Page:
Walking down the aisles of the grocery store, it seems we have option after option of food brands to choose from. If there’s something we don’t like about one (say, for example, their total disregard for our health or the planet), we can move on to the next. But who owns that product we’ve picked up instead?
Every dollar that we spend is a vote for the kind of world we want, and ultimately our collective, and individual health.
Here’s how I try my best buy the “right stuff”:
Know who owns your food. This infographic shows that mega companies own some of the seemingly small, healthy brands in our stores. Once you know who is profiting from your purchases, you might want to make a different decision on your next trip for groceries.
Read your labels! Reject front of label packaging, and check out not only the nutritional panel and ingredients, but the fine print about where the item is made, and by who. Have you checked where your frozen fruit or vegetables have been grown?
Buy seeds and grow your own. But buy good seeds – heirloom or certified organic, not the engineered ones by big ag, and clean, healthy soil, too. I appreciate and support Urban Harvest and Young Urban Farmers, plus organic farmers often bring transplants to sell to the market when the growing season begins in Toronto (here are my reasons to trade your lawn for a garden).
Shop the farmers’ market first – Know your farmer, know your food. It’s fun, and a year-round activity – yes, even during the winter in Canada! Here are my tips on what to ask to get the most out of your experience, and your hard-earned dollars (And here is a list of Toronto’s markets).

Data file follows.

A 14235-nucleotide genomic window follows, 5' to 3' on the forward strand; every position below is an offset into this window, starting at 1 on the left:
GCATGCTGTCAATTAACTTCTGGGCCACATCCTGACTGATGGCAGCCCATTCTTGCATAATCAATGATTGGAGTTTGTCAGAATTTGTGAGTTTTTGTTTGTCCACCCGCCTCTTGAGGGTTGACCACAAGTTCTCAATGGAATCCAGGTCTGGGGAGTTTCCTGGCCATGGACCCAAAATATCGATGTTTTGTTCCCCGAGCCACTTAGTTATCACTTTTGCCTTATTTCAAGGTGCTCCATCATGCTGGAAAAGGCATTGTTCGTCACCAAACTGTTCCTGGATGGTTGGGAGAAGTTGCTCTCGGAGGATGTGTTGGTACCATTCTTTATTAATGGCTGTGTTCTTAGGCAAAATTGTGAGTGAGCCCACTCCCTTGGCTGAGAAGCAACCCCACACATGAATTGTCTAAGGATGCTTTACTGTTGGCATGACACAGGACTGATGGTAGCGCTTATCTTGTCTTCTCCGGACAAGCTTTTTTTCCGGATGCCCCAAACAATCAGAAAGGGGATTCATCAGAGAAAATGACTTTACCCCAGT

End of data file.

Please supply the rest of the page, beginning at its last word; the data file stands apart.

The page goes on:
Shop indie grocery stores and health foods stores over the “super”markets. Although this is not a guarantee that everything on shelf is a good buy, it’s usually a better curated collection of products and brands, and you are supporting your local economy, and small businesses. We have so many great indie grocery stores to choose from in Toronto.
Get to know your local food producers. Many labels appear as if they are small brands, or happy, healthy farms. Look for local companies that truly support our community and use clean, organic ingredients and are committed to a healthier food system for us all. There are so many good companies are making good food right here in Toronto, and the list keeps growing.
Whether you live in Toronto (where I am thankful to live, even if winter makes me want to move to a land where coconuts and avocados grow), are travelling or at home, celebrate local growers, producers, sellers, makers, and shakers. Big Box, Big Agriculture, and Big Food are all counting on us to want what we already know and have been buying, sometimes blindly – let’s reject that and take care of our community and ourselves better.
Vote well. Eat well.